Having said that, interest in repairing, in making clothes last, seems to be on the up. To take one example, this month sees the culmination of Kickstarter's most successful crowd-sourced fashion project, the US-based brand Flint and Tinder's “10-Year Hoodie”. The jumper in question, a plain, American Apparel-style hooded jumper, is designed to remain intact, as its name suggests, for 10 years, and comes with a repair guarantee if it breaks within that time. Asked to comment on the project's success (it's raised more than $1m), Flint and Tinder's chief executive, Jake Bronstein, is convincingly eloquent about why the notion of keeping and repairing garments has an increasing appeal. “Everybody's making things cheaper and cheaper,” he says. “They're making them nearly disposable, so when you buy something and it isn't everything you hoped it would be, you kind of shrug your shoulders and assume you've got your money's worth.”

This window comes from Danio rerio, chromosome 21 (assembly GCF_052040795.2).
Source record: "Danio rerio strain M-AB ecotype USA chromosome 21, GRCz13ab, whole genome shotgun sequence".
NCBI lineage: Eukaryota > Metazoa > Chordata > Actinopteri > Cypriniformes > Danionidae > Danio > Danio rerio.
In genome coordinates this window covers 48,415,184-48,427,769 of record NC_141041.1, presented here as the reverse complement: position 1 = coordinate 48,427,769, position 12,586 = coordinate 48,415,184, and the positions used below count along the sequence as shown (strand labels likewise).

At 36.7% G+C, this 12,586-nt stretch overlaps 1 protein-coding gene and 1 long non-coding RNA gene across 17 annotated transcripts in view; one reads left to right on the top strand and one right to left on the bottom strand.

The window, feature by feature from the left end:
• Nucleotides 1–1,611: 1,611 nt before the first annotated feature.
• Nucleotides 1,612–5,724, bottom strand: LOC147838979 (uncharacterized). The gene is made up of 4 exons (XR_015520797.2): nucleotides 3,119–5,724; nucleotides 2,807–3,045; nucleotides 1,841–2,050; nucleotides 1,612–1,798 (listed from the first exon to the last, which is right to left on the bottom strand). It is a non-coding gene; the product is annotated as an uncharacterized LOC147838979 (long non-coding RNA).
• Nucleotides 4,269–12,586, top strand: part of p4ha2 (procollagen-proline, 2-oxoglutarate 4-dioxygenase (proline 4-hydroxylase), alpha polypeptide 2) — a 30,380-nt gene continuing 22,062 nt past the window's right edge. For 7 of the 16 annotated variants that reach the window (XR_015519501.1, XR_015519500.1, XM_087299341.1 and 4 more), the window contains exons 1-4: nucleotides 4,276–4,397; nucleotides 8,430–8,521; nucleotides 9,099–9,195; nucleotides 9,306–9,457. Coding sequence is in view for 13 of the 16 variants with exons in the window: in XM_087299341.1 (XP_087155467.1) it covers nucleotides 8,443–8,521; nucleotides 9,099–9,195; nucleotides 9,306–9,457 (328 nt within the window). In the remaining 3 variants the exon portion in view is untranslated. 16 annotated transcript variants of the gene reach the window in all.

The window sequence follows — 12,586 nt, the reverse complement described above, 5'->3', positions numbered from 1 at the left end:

Bronstein continues: “Whereas it wasn't always that way. When our parents were young you kind of expected that the person that sold it to you implicitly owed something to you. No matter what it said on the back of the receipt. They owed you the service, they had a reputation they wanted to stand by.”

Within the context of men's jeans, the rise and rise of enthusiasm about untreated selvedge denim has also brought a renewed focus on how products are actually put together, and, as true selvedge aficionados prefer to age their own jeans, increased the importance of their longevity. “I think people are beginning to appreciate things that are well-made and have value,” says Danny Hodgson, the founder of the prestigious selvedge-denim e-tailer Rivet and Hide, which launched last August. “I definitely have customers of widely varying means,” he continues, “but a lot of people say that they would definitely like to buy one thing that will last.”